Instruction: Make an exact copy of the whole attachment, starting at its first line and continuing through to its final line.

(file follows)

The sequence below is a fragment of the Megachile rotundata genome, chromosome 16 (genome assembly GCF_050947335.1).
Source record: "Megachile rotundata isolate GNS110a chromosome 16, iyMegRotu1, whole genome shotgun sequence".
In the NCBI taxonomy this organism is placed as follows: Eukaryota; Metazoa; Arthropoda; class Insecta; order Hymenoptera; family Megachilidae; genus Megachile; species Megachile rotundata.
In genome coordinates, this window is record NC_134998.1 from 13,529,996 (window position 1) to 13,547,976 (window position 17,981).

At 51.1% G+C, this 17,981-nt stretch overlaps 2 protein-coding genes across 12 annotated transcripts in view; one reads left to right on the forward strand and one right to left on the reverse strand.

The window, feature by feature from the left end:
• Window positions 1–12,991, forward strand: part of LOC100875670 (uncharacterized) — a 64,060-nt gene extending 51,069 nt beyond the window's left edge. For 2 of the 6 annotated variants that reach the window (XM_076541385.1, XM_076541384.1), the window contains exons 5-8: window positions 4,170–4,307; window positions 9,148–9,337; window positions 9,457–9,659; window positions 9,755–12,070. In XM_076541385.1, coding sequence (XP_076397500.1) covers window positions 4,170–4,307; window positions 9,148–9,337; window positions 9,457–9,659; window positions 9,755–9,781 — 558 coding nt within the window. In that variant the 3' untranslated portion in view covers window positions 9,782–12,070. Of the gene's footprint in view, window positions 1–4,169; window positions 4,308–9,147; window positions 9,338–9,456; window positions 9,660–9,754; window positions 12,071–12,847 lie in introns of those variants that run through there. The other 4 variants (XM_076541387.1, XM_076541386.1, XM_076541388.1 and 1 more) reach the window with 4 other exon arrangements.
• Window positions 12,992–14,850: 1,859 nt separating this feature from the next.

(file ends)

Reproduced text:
The sequence below is a fragment of the Megachile rotundata genome, chromosome 16 (genome assembly GCF_050947335.1).
Source record: "Megachile rotundata isolate GNS110a chromosome 16, iyMegRotu1, whole genome shotgun sequence".
In the NCBI taxonomy this organism is placed as follows: Eukaryota; Metazoa; Arthropoda; class Insecta; order Hymenoptera; family Megachilidae; genus Megachile; species Megachile rotundata.
In genome coordinates, this window is record NC_134998.1 from 13,529,996 (window position 1) to 13,547,976 (window position 17,981).

At 51.1% G+C, this 17,981-nt stretch overlaps 2 protein-coding genes across 12 annotated transcripts in view; one reads left to right on the forward strand and one right to left on the reverse strand.

The window, feature by feature from the left end:
• Window positions 1–12,991, forward strand: part of LOC100875670 (uncharacterized) — a 64,060-nt gene extending 51,069 nt beyond the window's left edge. For 2 of the 6 annotated variants that reach the window (XM_076541385.1, XM_076541384.1), the window contains exons 5-8: window positions 4,170–4,307; window positions 9,148–9,337; window positions 9,457–9,659; window positions 9,755–12,070. In XM_076541385.1, coding sequence (XP_076397500.1) covers window positions 4,170–4,307; window positions 9,148–9,337; window positions 9,457–9,659; window positions 9,755–9,781 — 558 coding nt within the window. In that variant the 3' untranslated portion in view covers window positions 9,782–12,070. Of the gene's footprint in view, window positions 1–4,169; window positions 4,308–9,147; window positions 9,338–9,456; window positions 9,660–9,754; window positions 12,071–12,847 lie in introns of those variants that run through there. The other 4 variants (XM_076541387.1, XM_076541386.1, XM_076541388.1 and 1 more) reach the window with 4 other exon arrangements.
• Window positions 12,992–14,850: 1,859 nt separating this feature from the next.